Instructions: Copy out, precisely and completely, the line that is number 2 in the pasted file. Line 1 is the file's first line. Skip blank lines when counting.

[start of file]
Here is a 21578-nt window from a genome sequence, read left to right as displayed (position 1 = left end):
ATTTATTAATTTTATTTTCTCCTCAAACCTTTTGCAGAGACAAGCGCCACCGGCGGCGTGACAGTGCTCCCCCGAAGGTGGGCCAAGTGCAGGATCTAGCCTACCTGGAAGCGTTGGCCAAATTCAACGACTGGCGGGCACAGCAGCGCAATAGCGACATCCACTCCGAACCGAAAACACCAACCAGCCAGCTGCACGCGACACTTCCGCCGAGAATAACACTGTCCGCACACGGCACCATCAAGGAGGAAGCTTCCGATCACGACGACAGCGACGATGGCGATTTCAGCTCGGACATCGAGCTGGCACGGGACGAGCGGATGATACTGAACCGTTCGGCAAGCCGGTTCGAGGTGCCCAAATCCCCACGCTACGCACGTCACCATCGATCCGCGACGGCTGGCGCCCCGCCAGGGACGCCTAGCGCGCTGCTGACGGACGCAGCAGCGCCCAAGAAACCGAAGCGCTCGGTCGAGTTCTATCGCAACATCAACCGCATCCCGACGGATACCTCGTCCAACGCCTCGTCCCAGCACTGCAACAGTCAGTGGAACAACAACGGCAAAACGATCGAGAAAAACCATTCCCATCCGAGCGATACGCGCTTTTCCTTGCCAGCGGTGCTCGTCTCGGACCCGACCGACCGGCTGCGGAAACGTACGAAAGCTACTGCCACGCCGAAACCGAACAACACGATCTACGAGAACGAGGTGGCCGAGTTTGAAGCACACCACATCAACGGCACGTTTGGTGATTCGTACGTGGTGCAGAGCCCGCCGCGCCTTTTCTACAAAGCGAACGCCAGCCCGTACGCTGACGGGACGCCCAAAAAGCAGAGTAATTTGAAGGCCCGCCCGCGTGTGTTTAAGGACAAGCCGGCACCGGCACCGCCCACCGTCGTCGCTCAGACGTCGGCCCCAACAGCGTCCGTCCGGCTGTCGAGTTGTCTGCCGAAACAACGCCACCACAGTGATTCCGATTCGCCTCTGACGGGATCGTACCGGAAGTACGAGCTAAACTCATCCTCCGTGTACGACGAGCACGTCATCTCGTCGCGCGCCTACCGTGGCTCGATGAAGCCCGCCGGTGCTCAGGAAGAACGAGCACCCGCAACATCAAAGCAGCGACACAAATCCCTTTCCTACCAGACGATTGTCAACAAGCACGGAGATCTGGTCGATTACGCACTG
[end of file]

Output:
ATTTATTAATTTTATTTTCTCCTCAAACCTTTTGCAGAGACAAGCGCCACCGGCGGCGTGACAGTGCTCCCCCGAAGGTGGGCCAAGTGCAGGATCTAGCCTACCTGGAAGCGTTGGCCAAATTCAACGACTGGCGGGCACAGCAGCGCAATAGCGACATCCACTCCGAACCGAAAACACCAACCAGCCAGCTGCACGCGACACTTCCGCCGAGAATAACACTGTCCGCACACGGCACCATCAAGGAGGAAGCTTCCGATCACGACGACAGCGACGATGGCGATTTCAGCTCGGACATCGAGCTGGCACGGGACGAGCGGATGATACTGAACCGTTCGGCAAGCCGGTTCGAGGTGCCCAAATCCCCACGCTACGCACGTCACCATCGATCCGCGACGGCTGGCGCCCCGCCAGGGACGCCTAGCGCGCTGCTGACGGACGCAGCAGCGCCCAAGAAACCGAAGCGCTCGGTCGAGTTCTATCGCAACATCAACCGCATCCCGACGGATACCTCGTCCAACGCCTCGTCCCAGCACTGCAACAGTCAGTGGAACAACAACGGCAAAACGATCGAGAAAAACCATTCCCATCCGAGCGATACGCGCTTTTCCTTGCCAGCGGTGCTCGTCTCGGACCCGACCGACCGGCTGCGGAAACGTACGAAAGCTACTGCCACGCCGAAACCGAACAACACGATCTACGAGAACGAGGTGGCCGAGTTTGAAGCACACCACATCAACGGCACGTTTGGTGATTCGTACGTGGTGCAGAGCCCGCCGCGCCTTTTCTACAAAGCGAACGCCAGCCCGTACGCTGACGGGACGCCCAAAAAGCAGAGTAATTTGAAGGCCCGCCCGCGTGTGTTTAAGGACAAGCCGGCACCGGCACCGCCCACCGTCGTCGCTCAGACGTCGGCCCCAACAGCGTCCGTCCGGCTGTCGAGTTGTCTGCCGAAACAACGCCACCACAGTGATTCCGATTCGCCTCTGACGGGATCGTACCGGAAGTACGAGCTAAACTCATCCTCCGTGTACGACGAGCACGTCATCTCGTCGCGCGCCTACCGTGGCTCGATGAAGCCCGCCGGTGCTCAGGAAGAACGAGCACCCGCAACATCAAAGCAGCGACACAAATCCCTTTCCTACCAGACGATTGTCAACAAGCACGGAGATCTGGTCGATTACGCACTG